The Azrieli Foundation supports scientists and patients navigating the brain health journey.
The Azrieli Foundation is leading the way in philanthropy in Canada and Israel through innovative programs, grants and initiatives which catalyze change. The foundation was established in 1989 by David J. Azrieli, a Holocaust survivor, who became a successful builder after immigrating to Canada. A strong believer in philanthropy, Mr. Azrieli donated most of his fortune to the foundation that bears his name.
Today the Azrieli Foundation is the largest public foundation in Canada with several priority funding areas including education, fellowships, community, Holocaust education and commemoration, scientific research and health care, neurodevelopment, arts and architecture.
Through the Scientific Research and Healthcare and Neurodevelopment funding streams the Foundation supports critical brain health research and patient care, with a strong focus on neurodiverse conditions such as autism and Fragile X syndrome.
A Continuous Virtuous Cycle of Brain Research and Patient Care
This holistic “bench to bedside and back” approach reflects the Foundation’s philosophy that scientific research and patient care are inextricably linked. “We believe this integrated approach will lead to a virtuous cycle where breakthroughs in labs will more quickly and directly help people, and observations in the clinic will drive further breakthroughs in the labs,” says Dr. Naomi Azrieli, CEO and Chair of the Azrieli Foundation.
Another advantage to this multi-faceted approach is the potential of a scientific discovery in one area of brain research benefitting others. “Neurodevelopmental research has huge ripple effects, so an insight from research in one area like autism can open new pathways for treatments of many other disorders and disabilities, such as schizophrenia, stroke, and neurodegenerative disorders associated with aging,” says Dr. Azrieli.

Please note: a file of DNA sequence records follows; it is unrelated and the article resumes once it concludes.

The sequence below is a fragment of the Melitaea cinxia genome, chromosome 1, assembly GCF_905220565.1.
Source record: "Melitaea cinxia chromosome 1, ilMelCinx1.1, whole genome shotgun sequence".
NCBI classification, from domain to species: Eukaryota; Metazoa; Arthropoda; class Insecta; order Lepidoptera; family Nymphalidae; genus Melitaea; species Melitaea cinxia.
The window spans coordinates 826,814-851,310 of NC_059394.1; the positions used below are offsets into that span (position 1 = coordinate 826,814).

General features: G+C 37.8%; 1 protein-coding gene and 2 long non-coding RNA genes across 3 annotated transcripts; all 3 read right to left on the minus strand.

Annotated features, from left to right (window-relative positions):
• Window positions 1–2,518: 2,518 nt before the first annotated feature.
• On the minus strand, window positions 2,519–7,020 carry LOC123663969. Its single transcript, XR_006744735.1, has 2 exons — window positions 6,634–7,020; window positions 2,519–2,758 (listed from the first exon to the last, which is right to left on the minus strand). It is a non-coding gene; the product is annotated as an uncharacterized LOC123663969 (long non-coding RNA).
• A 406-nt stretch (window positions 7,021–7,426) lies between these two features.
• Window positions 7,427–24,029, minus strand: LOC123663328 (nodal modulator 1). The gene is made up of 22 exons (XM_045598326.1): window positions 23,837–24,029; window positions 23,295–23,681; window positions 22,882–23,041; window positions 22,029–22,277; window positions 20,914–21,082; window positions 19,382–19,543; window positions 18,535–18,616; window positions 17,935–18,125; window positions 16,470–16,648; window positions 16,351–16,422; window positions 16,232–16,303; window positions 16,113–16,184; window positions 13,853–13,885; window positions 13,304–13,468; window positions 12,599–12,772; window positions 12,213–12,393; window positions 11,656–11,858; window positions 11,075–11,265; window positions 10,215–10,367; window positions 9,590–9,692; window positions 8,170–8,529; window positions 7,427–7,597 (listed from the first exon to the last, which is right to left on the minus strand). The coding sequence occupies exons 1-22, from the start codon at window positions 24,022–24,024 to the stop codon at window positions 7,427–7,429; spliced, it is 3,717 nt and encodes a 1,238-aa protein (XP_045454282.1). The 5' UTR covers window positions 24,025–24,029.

Partnerships are key to the Foundation being able to carry out its work. “We want to catalyze collaboration amongst scientists, therapists, families, and institutions,” says Dr. Azrieli. Among others, the Foundation partners with Brain Canada, the Azrieli Centre for Autism Research at the Neuro in Montreal, and the Azrieli Adult Neurodevelopment Centre at the Centre for Addiction and Mental Health (CAMH) in Toronto. “These partnerships provide us with important sources of research to better understand how we can improve our impact,” says Dr. Azrieli.
Scientists, Patients and Families – All Pioneers in Brain Health Discovery Journey
Brain research is often referred to as the last frontier of science and researchers are its pioneers. The Azrieli Foundation, however, believes scientists aren’t the only pioneers in this scientific journey. “Any family that has had to face living with a brain disorder also knows what it is like to live like a pioneer, stepping into uncharted territory and going off in unknown directions, frequently without the aid of any scientific map or treatment options,” says Dr. Azrieli.
As brain research enters a new era of holistic understanding, Dr. Azrieli believes that more human capital in mental health research, treatment, and services will give pioneering patients and families more tools and treatments to help live independent, meaningful and productive lives. “Scientists and clinicians are on the verge of major advances in understanding and care,” says Ms. Azrieli. “There has never been a better time to do brain and mental health research,” she says.